Regulation of major phase transitions in woodland strawberry (Fragaria vesca L.)

  • Conversion, Unified Project Model (PI)

Project Details

Description

Plant’s life cycle is characterized by several phase changes. Two of them, juvenile to adult and vegetative to reproductive shifts, have a major role to ensure reproductive success. In juvenile phase, plants are unable to flower, but after attaining adult vegetative phase they become competent to respond to flowering inducing signals. After the competence to flower is attained, diverse endogenous and environmental signals finally induce flowering.
Molecular control of flowering induction has been extensively studied in Arabidopsis, whereas the genetic mechanism of juvenile to adult transition has begun to emerge only recently. In Arabidopsis, two sequentially acting small RNA species, miR156 and miR172, control juvenile to adult transition. After plants have attained the adult stage, four major genetic pathways mediate environmental (photoperiod, vernalization) and endogenous (plant hormone gibberellin, developmental stage) signals to induce flowering (vegetative to reproductive phase transition). More than 100 flowering time genes have been functionally characterized in Arabidopsis. Many of these genes are conserved between species including perennials. However, only fragmentary information about the flowering pathways exists in perennials, and the mechanisms controlling juvenile to adult phase transition are almost completely unknown.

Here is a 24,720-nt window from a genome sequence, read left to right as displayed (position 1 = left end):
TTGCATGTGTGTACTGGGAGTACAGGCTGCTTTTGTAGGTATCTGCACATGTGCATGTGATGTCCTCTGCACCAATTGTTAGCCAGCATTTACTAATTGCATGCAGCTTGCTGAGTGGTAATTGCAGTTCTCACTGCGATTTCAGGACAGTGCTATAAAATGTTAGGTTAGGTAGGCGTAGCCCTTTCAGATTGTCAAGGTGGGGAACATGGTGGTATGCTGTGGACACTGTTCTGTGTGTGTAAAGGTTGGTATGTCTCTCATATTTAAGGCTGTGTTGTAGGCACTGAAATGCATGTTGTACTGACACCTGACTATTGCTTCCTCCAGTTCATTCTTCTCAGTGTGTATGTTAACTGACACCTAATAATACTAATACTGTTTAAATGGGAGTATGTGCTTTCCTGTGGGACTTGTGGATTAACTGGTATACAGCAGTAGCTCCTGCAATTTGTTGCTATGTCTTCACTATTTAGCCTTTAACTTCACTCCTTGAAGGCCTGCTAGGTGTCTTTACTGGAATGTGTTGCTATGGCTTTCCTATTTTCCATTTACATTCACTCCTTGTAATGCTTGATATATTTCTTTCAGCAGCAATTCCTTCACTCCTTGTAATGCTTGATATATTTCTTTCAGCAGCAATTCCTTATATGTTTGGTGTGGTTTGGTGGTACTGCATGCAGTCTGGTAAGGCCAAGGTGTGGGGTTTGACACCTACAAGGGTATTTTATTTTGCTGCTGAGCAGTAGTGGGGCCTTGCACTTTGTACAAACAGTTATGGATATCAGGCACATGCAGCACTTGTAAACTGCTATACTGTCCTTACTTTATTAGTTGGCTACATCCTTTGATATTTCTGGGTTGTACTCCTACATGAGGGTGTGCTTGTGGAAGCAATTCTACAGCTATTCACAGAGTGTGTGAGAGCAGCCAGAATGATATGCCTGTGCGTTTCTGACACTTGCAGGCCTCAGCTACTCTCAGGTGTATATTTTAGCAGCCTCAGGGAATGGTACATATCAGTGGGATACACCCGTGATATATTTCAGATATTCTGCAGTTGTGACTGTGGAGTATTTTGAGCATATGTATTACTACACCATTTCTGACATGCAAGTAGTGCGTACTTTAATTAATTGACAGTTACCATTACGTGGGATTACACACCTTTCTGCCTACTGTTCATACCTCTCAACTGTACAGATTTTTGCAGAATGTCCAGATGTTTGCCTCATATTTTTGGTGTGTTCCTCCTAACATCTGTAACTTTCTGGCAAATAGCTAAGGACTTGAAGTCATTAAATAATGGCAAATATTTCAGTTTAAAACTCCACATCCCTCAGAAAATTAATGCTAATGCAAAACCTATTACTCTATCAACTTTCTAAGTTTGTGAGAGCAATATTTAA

We aim at revealing molecular mechanisms controlling juvenile to adult and vegetative to reproductive phase transitions in woodland strawberry (Fragaria vesca L.), which has a potential to become one of the major perennial model species. F. vesca is induced to flowering either under SD conditions or regardless of the daylength when the temperature is low. Interestingly, continuously flowering (everbearing, EB) mutants of F. vesca show completely opposite response to photoperiod and temperature. We have shown that recessive alleles of one unknown gene, SFL (Seasonal Flowering Locus) causes EB phenotype in five F. vesca genotypes originating from Europe and America. Obviously, SFL is a major flowering time gene in F. vesca and it provides a key for understanding flowering gene pathway in this species. Moreover, our results indicate that SFL controls also juvenile to adult phase transition. In this project, we are using positional cloning to identify SFL gene. After identification, SFL will be functionally characterized by using transgenic plants and its environmental regulation will be studied in controlled conditions. Moreover, another selected flowering time genes will be functionally characterized and their locations in the F. vesca flowering gene pathway in relation to SFL will be explored. For identification of novel regulators of flowering time in F. vesca, we will develop a high-throughput screening system for the identification of induced mutations and generate the mutagenized population (EMS mutagenesis) for further studies.
The knowledge gained in this project will be utilized in the connected applied projects to develop molecular markers for the selection of desirable flowering characters (early/continuous flowering). This work will have a strong impact also on marker assisted breeding of other ornamental and fruit species of Rosaceae, since many genetic markers are transferable within Rosaceae.
StatusFinished
Effective start/end date01/01/201031/12/2012

Fields of Science

  • 118 Biological sciences
  • 414 Agricultural biotechnology